Maybe they thought it was a fake account. While I was on the service, I did see a short video of another TikToker mentioning that people were creating fake accounts to steal and repost his content under a handle almost identical to his. So I wonder if that’s a big issue for them.
Maybe they just have some poorly configured automated filtering in place that generated a false positive in my case. I logged in to my account from three different devices on the first day I used it (iPhone, iPad, and Mac), so maybe that was too many devices for them, even though they’d have all shared the same IP address. Or maybe posting 5 new videos in the first day was too quick for them. I think they ought to be able to handle 2 minutes of content though.
Perhaps it was something I said in my first video about exploring self-development with AI tools, like maybe their algorithm mistakenly flagged me as posting AI-generated content. Do they ban that sort of thing? My videos weren’t written by AI though – I was just speaking off the top of my head. In those first few videos, I was more focused on figuring out how to use the TikTok interface versus putting much thought into the content.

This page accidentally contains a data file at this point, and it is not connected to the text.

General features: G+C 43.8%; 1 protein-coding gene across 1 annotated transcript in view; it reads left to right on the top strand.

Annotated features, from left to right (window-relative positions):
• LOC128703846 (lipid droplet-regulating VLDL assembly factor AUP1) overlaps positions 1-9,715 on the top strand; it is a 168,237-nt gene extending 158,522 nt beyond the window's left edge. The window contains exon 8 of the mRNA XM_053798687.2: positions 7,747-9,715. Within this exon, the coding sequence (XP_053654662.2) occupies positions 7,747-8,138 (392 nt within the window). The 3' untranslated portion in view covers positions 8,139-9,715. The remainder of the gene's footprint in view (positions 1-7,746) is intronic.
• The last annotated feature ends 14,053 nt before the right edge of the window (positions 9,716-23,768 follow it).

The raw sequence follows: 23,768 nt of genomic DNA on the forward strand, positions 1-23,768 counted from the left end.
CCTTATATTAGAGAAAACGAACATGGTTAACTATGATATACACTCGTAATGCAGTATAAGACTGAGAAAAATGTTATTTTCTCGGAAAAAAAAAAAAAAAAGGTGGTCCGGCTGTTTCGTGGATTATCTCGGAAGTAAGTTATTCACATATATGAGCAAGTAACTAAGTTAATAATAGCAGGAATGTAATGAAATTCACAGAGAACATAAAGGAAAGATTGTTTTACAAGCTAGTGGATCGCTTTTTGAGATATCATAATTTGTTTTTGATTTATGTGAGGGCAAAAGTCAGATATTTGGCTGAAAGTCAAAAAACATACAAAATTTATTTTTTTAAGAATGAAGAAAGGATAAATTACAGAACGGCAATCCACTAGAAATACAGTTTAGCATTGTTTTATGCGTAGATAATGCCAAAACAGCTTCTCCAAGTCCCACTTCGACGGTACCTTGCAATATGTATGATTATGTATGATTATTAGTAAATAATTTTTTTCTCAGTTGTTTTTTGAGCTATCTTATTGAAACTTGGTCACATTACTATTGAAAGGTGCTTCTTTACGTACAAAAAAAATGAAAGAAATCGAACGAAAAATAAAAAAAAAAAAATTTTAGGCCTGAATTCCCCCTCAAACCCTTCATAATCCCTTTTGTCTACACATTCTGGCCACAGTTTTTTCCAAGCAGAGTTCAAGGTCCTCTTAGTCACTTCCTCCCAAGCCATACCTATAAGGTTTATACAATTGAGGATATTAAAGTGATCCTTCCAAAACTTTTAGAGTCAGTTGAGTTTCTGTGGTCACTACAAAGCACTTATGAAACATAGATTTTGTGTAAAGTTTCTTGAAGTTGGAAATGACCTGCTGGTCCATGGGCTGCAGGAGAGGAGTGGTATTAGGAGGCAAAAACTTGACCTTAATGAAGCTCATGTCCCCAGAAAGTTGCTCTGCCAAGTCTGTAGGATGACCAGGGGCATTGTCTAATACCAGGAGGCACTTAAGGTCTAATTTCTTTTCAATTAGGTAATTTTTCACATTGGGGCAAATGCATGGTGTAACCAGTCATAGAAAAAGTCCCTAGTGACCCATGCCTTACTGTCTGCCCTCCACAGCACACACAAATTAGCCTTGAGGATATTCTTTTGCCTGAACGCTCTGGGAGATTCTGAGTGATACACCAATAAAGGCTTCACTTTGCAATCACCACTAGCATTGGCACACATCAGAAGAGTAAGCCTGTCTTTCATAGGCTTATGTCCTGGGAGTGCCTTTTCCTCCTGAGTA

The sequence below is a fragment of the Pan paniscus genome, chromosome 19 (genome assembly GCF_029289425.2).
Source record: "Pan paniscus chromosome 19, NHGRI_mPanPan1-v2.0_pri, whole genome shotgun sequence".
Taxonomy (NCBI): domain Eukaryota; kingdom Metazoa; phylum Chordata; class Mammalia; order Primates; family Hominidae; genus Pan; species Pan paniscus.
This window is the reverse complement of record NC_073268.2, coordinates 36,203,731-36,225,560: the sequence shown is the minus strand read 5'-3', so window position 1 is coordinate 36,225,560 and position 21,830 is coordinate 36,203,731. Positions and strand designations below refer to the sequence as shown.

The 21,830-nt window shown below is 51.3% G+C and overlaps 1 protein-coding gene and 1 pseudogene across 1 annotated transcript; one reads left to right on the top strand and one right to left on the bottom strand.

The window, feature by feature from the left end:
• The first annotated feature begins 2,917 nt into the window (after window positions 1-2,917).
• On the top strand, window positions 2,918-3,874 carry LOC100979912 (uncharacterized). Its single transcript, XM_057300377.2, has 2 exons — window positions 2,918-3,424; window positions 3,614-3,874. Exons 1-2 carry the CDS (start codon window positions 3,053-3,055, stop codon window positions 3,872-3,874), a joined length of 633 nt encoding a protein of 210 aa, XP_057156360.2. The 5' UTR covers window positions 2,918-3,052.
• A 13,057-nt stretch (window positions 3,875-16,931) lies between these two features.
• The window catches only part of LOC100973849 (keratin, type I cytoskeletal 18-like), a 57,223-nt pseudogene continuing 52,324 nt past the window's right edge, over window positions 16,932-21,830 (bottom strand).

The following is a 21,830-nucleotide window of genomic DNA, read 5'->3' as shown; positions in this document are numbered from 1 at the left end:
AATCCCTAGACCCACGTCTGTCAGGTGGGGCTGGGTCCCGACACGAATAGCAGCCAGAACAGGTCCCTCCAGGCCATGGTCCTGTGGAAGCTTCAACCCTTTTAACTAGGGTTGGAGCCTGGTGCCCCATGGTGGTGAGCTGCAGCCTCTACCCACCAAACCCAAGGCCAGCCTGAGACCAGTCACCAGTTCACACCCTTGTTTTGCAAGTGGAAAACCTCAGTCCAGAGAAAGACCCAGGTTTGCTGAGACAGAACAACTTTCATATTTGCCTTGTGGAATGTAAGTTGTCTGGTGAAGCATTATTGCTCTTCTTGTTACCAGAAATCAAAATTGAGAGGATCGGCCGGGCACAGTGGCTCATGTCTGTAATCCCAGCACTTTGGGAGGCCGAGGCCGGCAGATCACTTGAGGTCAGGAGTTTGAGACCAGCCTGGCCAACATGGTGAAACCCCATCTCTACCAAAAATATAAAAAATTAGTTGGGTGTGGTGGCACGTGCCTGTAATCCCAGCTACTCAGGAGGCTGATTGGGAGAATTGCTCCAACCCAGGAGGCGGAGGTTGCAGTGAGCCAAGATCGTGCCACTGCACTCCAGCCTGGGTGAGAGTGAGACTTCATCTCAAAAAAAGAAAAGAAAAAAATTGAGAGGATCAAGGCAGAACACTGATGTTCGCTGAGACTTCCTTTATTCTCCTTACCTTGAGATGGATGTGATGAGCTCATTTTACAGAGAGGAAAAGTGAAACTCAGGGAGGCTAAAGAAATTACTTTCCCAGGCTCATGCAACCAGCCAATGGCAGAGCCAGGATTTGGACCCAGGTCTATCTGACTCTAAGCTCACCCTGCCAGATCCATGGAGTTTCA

Despite the unprofessional treatment from TikTok, I think I got what I wanted from the experience, which was to satisfy my curiosity about their service. I didn’t get the chance to delve into it very far, but at least I got to take a sip. Since my account is now permanently banned, there’s no need for me to wonder about possibilities there anymore. That’s oddly satisfying since it lets me release any energy that would have been tied up in curiosity about TikTok. Now I know that TikTok isn’t a match for me to invest in, so there’s nothing more to wonder about in that direction. That frees up that energy to flow elsewhere.
So that was one of the quickest self-development explorations I’ve ever done – from start to finish in under 48 hours. And I’m pretty sure this is the first time I’ve been banned from any social media platform, so now I can say that I’ve lost my social media banishment virginity too. How marvelous.
As a spontaneous afterthought… I shared what I wrote above with ChatGPT and then asked for its opinion. Here’s what it said.
Then I asked…